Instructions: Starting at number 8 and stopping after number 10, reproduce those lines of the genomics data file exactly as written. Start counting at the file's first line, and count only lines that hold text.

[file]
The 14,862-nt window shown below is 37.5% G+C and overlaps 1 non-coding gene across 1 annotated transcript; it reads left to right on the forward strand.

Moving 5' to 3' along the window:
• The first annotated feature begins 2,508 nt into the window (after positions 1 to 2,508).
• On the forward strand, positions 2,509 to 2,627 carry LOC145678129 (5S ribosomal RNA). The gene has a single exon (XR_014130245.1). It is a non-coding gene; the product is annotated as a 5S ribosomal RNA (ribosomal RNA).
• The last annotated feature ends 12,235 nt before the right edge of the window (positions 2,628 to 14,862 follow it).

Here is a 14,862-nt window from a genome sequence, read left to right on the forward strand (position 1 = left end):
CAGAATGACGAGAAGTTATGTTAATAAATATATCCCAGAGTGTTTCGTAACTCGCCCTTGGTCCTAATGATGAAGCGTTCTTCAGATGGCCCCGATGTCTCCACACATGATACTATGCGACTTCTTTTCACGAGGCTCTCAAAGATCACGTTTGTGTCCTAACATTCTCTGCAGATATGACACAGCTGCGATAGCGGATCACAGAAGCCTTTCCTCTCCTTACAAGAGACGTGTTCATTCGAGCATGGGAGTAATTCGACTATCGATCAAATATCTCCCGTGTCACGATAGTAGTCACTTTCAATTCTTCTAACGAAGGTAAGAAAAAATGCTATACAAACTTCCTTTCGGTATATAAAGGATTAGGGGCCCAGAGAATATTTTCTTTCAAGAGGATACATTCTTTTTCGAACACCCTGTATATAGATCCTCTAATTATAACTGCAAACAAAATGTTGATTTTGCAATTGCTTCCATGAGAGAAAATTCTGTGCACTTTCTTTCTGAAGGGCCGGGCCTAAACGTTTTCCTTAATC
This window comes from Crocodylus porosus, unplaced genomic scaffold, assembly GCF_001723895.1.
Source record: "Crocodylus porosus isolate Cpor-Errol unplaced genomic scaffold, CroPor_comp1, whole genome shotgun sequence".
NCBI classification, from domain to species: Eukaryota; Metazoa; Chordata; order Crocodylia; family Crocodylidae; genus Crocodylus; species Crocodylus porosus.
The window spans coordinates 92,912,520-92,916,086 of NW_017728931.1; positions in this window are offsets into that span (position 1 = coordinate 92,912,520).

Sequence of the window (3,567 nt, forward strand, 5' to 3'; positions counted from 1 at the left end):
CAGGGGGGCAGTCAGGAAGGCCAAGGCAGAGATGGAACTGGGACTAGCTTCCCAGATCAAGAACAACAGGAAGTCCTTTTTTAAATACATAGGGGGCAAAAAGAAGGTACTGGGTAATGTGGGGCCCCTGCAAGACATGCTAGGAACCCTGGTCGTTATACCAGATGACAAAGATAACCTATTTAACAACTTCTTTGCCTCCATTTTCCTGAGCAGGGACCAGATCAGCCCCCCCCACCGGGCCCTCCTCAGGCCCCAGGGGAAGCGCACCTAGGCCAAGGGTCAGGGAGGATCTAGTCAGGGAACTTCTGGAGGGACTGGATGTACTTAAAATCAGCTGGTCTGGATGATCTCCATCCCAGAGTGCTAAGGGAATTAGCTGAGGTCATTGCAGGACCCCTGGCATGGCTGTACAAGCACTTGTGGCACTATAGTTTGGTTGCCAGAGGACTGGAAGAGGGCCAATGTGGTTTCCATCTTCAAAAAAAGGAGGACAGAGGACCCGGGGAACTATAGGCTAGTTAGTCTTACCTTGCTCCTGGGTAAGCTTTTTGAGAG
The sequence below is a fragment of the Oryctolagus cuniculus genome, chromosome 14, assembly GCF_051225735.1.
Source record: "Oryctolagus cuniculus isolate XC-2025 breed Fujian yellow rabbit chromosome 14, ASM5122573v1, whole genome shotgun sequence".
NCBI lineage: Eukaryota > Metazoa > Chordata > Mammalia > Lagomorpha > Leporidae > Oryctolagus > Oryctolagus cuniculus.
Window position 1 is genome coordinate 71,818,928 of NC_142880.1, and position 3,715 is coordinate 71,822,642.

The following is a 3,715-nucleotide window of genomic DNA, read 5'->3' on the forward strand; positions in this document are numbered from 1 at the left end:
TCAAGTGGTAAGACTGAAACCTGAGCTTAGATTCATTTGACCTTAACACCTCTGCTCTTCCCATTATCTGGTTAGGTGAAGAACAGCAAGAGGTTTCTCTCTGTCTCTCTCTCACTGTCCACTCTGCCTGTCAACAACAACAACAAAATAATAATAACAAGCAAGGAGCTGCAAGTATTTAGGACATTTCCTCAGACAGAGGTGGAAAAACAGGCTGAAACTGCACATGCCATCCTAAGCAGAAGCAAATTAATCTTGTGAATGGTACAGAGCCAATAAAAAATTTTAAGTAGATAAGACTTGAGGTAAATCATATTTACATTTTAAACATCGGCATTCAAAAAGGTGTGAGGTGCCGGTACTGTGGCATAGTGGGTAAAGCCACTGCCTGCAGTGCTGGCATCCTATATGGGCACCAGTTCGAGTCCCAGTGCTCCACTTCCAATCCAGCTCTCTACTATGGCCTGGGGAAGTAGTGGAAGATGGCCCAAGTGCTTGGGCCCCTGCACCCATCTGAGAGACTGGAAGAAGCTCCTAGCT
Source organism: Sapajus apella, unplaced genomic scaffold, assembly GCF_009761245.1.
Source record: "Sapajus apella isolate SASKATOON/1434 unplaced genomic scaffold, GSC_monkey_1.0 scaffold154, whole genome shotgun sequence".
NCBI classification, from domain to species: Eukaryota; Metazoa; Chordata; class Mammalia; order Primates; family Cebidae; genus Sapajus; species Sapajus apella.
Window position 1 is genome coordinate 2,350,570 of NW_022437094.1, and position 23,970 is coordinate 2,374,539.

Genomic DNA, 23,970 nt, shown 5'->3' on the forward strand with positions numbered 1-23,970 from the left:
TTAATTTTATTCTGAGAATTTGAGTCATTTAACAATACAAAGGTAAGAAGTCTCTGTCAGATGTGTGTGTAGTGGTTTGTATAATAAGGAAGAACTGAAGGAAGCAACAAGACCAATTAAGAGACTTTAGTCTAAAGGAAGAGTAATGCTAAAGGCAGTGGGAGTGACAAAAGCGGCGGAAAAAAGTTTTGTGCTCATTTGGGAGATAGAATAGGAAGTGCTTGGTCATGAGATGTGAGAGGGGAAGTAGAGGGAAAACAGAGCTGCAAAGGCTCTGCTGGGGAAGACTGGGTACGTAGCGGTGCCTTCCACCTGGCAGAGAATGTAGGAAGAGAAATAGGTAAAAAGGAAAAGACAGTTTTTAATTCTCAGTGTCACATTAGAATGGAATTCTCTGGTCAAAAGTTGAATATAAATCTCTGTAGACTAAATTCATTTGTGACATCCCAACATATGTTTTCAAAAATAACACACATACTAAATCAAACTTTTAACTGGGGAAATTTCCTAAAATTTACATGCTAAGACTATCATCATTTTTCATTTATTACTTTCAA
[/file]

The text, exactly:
This window comes from Crocodylus porosus, unplaced genomic scaffold, assembly GCF_001723895.1.
Source record: "Crocodylus porosus isolate Cpor-Errol unplaced genomic scaffold, CroPor_comp1, whole genome shotgun sequence".
NCBI classification, from domain to species: Eukaryota; Metazoa; Chordata; order Crocodylia; family Crocodylidae; genus Crocodylus; species Crocodylus porosus.